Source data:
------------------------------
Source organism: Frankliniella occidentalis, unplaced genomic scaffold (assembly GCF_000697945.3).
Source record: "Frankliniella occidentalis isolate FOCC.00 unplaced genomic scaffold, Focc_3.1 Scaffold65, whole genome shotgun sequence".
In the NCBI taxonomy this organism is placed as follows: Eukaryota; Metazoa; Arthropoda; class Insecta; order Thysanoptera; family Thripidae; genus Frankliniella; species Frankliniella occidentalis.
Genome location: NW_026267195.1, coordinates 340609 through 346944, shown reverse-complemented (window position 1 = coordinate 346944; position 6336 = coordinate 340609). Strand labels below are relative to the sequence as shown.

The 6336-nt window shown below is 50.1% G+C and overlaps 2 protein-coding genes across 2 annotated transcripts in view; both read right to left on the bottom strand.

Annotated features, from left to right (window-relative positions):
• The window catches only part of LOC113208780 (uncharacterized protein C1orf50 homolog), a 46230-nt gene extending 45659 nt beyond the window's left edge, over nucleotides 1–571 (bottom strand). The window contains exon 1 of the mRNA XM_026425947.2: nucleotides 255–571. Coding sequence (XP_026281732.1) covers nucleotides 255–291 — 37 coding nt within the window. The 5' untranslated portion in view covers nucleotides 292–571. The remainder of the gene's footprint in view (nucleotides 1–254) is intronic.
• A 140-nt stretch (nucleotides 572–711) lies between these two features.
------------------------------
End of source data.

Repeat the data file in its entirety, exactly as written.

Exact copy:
Source organism: Frankliniella occidentalis, unplaced genomic scaffold (assembly GCF_000697945.3).
Source record: "Frankliniella occidentalis isolate FOCC.00 unplaced genomic scaffold, Focc_3.1 Scaffold65, whole genome shotgun sequence".
In the NCBI taxonomy this organism is placed as follows: Eukaryota; Metazoa; Arthropoda; class Insecta; order Thysanoptera; family Thripidae; genus Frankliniella; species Frankliniella occidentalis.
Genome location: NW_026267195.1, coordinates 340609 through 346944, shown reverse-complemented (window position 1 = coordinate 346944; position 6336 = coordinate 340609). Strand labels below are relative to the sequence as shown.

The 6336-nt window shown below is 50.1% G+C and overlaps 2 protein-coding genes across 2 annotated transcripts in view; both read right to left on the bottom strand.

Annotated features, from left to right (window-relative positions):
• The window catches only part of LOC113208780 (uncharacterized protein C1orf50 homolog), a 46230-nt gene extending 45659 nt beyond the window's left edge, over nucleotides 1–571 (bottom strand). The window contains exon 1 of the mRNA XM_026425947.2: nucleotides 255–571. Coding sequence (XP_026281732.1) covers nucleotides 255–291 — 37 coding nt within the window. The 5' untranslated portion in view covers nucleotides 292–571. The remainder of the gene's footprint in view (nucleotides 1–254) is intronic.
• A 140-nt stretch (nucleotides 572–711) lies between these two features.